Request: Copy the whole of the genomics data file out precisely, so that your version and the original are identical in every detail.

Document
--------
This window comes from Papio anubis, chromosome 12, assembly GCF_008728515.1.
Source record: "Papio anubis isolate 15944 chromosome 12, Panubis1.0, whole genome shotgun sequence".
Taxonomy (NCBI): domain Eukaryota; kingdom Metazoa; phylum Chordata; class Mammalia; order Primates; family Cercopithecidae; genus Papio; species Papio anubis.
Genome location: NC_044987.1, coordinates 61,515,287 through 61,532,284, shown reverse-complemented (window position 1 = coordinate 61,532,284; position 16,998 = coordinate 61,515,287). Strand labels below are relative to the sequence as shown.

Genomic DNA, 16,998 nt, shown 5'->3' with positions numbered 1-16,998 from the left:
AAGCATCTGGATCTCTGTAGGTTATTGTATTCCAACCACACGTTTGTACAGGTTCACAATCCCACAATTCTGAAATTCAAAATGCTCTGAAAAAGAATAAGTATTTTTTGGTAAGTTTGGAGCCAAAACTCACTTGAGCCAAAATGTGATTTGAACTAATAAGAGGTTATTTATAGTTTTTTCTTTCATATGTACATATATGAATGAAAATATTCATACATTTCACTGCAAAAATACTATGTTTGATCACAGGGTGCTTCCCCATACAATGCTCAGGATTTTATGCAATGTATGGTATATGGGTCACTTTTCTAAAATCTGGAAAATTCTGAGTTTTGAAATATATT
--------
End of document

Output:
This window comes from Papio anubis, chromosome 12, assembly GCF_008728515.1.
Source record: "Papio anubis isolate 15944 chromosome 12, Panubis1.0, whole genome shotgun sequence".
Taxonomy (NCBI): domain Eukaryota; kingdom Metazoa; phylum Chordata; class Mammalia; order Primates; family Cercopithecidae; genus Papio; species Papio anubis.
Genome location: NC_044987.1, coordinates 61,515,287 through 61,532,284, shown reverse-complemented (window position 1 = coordinate 61,532,284; position 16,998 = coordinate 61,515,287). Strand labels below are relative to the sequence as shown.

Genomic DNA, 16,998 nt, shown 5'->3' with positions numbered 1-16,998 from the left:
AAGCATCTGGATCTCTGTAGGTTATTGTATTCCAACCACACGTTTGTACAGGTTCACAATCCCACAATTCTGAAATTCAAAATGCTCTGAAAAAGAATAAGTATTTTTTGGTAAGTTTGGAGCCAAAACTCACTTGAGCCAAAATGTGATTTGAACTAATAAGAGGTTATTTATAGTTTTTTCTTTCATATGTACATATATGAATGAAAATATTCATACATTTCACTGCAAAAATACTATGTTTGATCACAGGGTGCTTCCCCATACAATGCTCAGGATTTTATGCAATGTATGGTATATGGGTCACTTTTCTAAAATCTGGAAAATTCTGAGTTTTGAAATATATT